To generate coverage with JSCoverage, we used the command:

jscoverage [source_dir] [destination_dir]

Understand that the all files in the source directory will be copied to the destination directory and will be instrumented. We had to be careful not to instrument jQuery or QUnit so we put our tests in a separate folder. 

After that command has been run, one can browse to jscoverage.html and run the tests through the browser. JSCoverage also has a nice API that can accept querystrings to open test pages that will intrument the javascript. JSCoverage provides a summary for all instrumented files in the Summary tab and with each file in the summary, one can view a detailed breakdown of the coverage. 

As far as integrating this into Jenkins, there are a number of possible options, but it is not critical since JSCoverage provides its own reporting. Integration with Jenkins might be possible in the future however.

When you are working with JavaScript it's great to do unit testing, but integrating these tests into an automated system can be tricky.  Your code is made to be run in a browser, not on the command prompt.  Furthermore, you are probably manipulating the DOM and are dependant on HTML pages, so how could you automate something like this without opening up a browser? 

Enter PhantomJS and QUnit. 

PhantomJS is a headless browser with JavaScript API that will print any console.log() call to the command line.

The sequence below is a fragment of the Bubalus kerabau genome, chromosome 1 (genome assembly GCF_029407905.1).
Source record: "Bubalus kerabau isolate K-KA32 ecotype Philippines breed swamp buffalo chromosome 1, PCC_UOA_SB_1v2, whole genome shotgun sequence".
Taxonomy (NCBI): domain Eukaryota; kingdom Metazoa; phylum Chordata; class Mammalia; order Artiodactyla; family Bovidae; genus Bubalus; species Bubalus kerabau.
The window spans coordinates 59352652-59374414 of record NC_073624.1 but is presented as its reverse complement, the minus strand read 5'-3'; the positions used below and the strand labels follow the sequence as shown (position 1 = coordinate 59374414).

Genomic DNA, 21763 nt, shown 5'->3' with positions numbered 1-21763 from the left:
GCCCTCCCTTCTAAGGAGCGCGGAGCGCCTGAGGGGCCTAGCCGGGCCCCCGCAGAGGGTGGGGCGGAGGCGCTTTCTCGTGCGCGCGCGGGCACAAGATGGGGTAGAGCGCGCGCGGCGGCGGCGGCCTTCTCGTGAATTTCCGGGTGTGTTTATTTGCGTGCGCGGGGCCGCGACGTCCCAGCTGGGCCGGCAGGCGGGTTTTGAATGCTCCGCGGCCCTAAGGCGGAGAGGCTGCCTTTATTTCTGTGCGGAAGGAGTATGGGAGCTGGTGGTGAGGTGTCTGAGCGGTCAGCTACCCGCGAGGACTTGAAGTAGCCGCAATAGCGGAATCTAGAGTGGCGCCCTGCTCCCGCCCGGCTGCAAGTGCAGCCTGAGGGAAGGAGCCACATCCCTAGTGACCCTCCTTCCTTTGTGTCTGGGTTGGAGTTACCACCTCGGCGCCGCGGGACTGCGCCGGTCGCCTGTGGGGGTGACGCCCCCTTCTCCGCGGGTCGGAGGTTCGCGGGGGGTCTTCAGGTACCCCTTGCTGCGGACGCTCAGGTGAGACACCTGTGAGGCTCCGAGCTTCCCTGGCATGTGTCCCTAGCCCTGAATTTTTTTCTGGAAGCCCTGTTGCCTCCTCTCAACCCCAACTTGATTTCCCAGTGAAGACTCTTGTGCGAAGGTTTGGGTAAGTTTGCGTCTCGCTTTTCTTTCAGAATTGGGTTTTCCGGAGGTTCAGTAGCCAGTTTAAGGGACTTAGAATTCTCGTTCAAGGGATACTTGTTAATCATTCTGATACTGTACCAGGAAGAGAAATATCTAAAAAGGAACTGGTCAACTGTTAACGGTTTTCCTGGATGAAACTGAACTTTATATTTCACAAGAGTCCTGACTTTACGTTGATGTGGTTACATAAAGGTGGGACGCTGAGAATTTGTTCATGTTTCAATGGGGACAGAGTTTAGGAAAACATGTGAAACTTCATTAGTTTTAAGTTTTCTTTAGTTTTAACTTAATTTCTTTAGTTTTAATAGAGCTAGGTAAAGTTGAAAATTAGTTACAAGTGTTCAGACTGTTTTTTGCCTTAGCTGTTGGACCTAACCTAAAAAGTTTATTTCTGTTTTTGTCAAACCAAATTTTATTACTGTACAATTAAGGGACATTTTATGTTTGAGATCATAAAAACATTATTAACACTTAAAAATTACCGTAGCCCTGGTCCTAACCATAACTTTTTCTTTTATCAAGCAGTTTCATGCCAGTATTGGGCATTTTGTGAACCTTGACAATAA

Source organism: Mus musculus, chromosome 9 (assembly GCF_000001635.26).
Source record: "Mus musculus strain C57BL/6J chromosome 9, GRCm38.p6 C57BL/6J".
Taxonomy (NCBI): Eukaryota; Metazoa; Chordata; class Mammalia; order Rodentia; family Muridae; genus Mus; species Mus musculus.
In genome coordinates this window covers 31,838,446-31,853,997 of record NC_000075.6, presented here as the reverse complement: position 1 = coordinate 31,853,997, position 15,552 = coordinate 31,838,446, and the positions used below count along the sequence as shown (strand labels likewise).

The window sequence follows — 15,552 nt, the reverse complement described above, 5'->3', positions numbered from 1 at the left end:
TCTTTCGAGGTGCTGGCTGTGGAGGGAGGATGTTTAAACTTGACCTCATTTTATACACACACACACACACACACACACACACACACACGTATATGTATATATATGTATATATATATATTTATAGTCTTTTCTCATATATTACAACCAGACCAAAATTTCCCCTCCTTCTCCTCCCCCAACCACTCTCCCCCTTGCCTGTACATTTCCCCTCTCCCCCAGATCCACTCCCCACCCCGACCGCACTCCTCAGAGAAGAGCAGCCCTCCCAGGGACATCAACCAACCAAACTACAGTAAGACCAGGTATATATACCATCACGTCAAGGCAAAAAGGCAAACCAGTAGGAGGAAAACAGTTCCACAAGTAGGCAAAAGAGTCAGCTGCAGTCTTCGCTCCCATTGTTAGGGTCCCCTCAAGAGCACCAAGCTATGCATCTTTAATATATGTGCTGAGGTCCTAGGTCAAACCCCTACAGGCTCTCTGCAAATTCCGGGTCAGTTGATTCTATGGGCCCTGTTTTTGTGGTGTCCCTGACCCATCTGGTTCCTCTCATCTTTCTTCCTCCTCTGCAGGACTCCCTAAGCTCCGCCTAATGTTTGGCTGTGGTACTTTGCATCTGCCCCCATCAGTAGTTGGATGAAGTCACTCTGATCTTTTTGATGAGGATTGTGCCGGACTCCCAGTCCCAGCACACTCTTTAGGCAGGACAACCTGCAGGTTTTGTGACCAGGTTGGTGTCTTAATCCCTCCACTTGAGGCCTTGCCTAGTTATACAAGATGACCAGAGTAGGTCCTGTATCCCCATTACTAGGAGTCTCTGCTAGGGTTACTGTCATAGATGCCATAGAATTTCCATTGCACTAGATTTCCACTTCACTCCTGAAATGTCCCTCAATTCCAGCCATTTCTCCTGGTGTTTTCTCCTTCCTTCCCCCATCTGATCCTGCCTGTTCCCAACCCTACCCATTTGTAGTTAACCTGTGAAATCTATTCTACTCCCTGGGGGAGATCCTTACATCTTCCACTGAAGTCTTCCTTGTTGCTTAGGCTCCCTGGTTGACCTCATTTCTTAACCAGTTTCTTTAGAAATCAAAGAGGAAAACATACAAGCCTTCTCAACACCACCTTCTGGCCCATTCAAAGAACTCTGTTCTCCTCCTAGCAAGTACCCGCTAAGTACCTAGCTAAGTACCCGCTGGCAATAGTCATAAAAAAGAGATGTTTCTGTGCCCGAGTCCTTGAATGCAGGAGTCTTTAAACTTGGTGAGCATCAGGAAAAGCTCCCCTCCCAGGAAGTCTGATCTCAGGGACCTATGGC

QUnit is a unit testing framework from the guys at JQuery.  It is made to display the results of your tests in a browser window.  Fortunately, QUnit provides callbacks that allow us to hook into the tests and provide proper output to PhantomJS.  In our case, this format is JUnit XML format. 

I followed someone who was doing something similar, but unfortunately his code was incomplete and also weird/broken.  Niltz's blog is: http://www.niltzdesigns.com Unfortunately Niltz's website is no longer online.

He did provide a nice .js file that hooked into QUnit's callbacks and stored the tests in a nice JS object.  From there, I edited his QUnit result printer to be able to output the correct XML.  These files were working great and they did their work without changing the way that our QUnit tests displayed when we viewed the tests manually in a browser.